President López Obrador is the sole force behind the government’s economic policy, according to an energy sector executive who warned that the new finance secretary is likely to be “trodden on.”
Rajan Vig, founder of oil trading company Indimex Marketing and Trading LLC in Mexico City, told Bloomberg that “there is only one person that runs economic policy in Mexico and that is AMLO.”
Vig’s comment came a day after Carlos Urzúa announced his resignation as finance secretary, citing the public policy decision making process within the government, the appointment of officials with no knowledge of public finances by people “with a clear conflict of interest” and “discrepancies over economic matters.”
López Obrador said yesterday that he and senior officials in his administration had differences of opinion with Urzúa but rejected the conflict of interest charge.
The president said that one disagreement was about the National Development Plan – a wide-ranging public policy blueprint – explaining that Urzúa supported a version of the plan that perpetuated rather than ended the neoliberal policy model of the past.
Vig said that the conservatism of Urzúa, an adherent of fiscal discipline, was likely behind the rift between him and the president.
“Urzúa was diligent and highly conservative when analyzing opportunities. That’s what I gathered the issue was,” he said.
Vig said that Urzúa’s resignation could lead to higher spending by the government on Pemex’s refining business, which would divert funds from the state oil company’s exploration and drilling business.
López Obrador has vowed to make Mexico more self-sufficient with regard to its energy needs, a goal that is outlined in the National Development Plan.
Canadian investment bank TD Securities said the departure of Urzúa, who one analyst described as “the adult in the room in the AMLO administration,” could trigger another junk rating for the heavily indebted oil company a month after Fitch cut its Pemex rating from investment grade to speculative.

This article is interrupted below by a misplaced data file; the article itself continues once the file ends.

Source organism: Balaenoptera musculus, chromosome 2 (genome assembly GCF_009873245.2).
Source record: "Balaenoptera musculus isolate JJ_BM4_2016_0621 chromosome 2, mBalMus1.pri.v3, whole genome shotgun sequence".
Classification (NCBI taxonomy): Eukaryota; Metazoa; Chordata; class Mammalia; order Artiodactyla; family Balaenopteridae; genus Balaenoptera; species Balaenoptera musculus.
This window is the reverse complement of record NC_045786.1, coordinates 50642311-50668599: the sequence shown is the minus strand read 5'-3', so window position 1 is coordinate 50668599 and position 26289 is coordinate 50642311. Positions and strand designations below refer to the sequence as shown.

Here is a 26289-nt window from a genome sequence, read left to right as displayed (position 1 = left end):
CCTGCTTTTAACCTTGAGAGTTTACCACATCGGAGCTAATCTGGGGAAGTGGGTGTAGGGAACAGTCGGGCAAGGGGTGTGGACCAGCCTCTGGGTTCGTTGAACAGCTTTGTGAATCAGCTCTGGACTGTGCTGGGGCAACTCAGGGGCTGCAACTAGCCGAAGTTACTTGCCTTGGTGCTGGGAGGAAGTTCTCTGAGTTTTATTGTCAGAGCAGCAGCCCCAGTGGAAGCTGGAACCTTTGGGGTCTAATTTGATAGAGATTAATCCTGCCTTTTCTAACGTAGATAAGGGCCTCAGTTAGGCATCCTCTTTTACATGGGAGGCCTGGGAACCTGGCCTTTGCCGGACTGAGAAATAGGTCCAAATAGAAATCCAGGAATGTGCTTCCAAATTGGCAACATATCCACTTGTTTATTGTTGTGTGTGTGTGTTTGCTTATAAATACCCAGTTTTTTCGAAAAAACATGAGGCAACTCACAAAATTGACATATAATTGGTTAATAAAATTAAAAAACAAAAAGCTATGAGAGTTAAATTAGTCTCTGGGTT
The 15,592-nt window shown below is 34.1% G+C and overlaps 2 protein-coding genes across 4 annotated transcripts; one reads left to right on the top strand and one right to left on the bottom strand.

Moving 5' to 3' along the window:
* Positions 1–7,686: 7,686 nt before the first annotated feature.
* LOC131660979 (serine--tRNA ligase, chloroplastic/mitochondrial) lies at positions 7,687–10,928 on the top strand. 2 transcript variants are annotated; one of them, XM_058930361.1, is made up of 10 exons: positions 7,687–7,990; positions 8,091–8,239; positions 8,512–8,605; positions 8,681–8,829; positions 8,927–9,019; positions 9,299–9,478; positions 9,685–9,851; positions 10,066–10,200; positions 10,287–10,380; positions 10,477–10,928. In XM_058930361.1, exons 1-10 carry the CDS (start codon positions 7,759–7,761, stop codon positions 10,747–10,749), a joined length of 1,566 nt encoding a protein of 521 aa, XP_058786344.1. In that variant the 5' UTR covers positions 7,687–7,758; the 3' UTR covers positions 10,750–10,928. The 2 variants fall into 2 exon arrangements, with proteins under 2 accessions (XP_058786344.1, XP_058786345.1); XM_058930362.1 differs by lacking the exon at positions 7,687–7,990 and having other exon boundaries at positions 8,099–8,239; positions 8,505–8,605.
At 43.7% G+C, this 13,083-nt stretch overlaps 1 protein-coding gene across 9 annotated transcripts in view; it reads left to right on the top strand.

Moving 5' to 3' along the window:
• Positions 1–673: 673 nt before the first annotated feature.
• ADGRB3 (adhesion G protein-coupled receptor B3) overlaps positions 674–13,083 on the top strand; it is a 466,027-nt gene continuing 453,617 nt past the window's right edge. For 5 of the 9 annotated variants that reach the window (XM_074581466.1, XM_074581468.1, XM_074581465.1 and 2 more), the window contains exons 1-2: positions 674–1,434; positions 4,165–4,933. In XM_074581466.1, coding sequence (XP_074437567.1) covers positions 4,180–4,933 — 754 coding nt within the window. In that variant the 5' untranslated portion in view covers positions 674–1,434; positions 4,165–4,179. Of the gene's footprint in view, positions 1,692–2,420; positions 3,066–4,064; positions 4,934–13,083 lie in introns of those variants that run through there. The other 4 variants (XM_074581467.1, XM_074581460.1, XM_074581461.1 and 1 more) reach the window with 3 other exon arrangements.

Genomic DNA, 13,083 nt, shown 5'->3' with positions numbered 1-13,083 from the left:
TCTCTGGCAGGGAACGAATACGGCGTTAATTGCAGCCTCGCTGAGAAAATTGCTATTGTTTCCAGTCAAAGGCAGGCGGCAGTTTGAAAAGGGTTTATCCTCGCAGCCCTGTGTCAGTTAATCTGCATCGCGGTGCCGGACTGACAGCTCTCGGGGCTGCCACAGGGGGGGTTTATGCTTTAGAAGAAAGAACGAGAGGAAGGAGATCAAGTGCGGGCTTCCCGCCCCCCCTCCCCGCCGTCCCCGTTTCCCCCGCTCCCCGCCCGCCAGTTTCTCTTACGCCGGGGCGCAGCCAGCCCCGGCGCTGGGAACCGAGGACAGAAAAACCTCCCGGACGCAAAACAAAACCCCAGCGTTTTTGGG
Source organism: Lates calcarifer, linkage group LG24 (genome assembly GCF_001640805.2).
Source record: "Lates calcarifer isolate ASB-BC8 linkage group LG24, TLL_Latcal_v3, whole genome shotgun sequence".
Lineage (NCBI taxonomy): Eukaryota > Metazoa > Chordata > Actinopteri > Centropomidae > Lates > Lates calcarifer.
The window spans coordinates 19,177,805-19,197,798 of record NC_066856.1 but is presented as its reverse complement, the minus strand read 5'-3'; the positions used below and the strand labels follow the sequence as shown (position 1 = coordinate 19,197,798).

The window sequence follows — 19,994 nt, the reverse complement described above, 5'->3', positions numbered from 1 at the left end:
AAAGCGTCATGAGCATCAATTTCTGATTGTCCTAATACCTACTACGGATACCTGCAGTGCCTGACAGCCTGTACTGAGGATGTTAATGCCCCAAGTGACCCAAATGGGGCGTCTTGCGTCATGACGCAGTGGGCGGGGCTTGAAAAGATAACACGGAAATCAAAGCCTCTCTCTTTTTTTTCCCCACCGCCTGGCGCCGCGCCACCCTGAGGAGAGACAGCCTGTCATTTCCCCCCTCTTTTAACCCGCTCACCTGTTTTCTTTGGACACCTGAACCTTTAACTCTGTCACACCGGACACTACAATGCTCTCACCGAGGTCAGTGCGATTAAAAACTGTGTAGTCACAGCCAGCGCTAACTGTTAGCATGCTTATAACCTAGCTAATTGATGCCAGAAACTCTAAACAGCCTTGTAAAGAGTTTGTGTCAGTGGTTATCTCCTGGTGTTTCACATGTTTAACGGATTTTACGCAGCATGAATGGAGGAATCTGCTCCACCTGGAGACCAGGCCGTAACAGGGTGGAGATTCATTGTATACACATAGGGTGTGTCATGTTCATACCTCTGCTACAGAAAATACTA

Urzúa’s exit “opens the door to fiscal slippage in the 2020 budget and, crucially, a lack of strong impetus to address the bubbling Pemex ‘crisis’,” said Sacha Tihanyi, deputy head of emerging markets strategy.
The oil output of the state company, which has debt of US $106.5 billion, has declined for 14 consecutive years with its refineries only operating at 35% of their capacity due to underinvestment.
In addition to dealing with debt and declining output, Pemex was given responsibility for managing the construction of the US $8-billion refinery on the Tabasco coast after López Obrador announced in May that the government had scrapped the bidding process because bids from private companies were too high and the project would take too long.
Pemex and the Secretariat of Energy have been given the task of building the refinery in just three years but business groups and analysts have warned that the project poses a range of risks especially considering that the government has little or no experience in the field.
Investors fear that the project could drain Pemex’s resources, causing dwindling oil production to decline even further.
But newly-appointed Finance Secretary Arturo Herrera told reporters that Pemex’s business plan will focus on investment in oil production and that refinery investment is minor compared to the total amount of funds the government will inject into the company.
With regard to an interview he gave to the Financial Times in March in which he said that the refinery project had been postponed only to be promptly contradicted by the president, Herrera claimed he was misquoted.
López Obrador’s assertion of authority over the then undersecretary could be a sign of things to come.
Herrera will likely be “trodden on,” Vig told Bloomberg, “unless he can convince AMLO to act based upon economic indicators.”
Source: Bloomberg (en)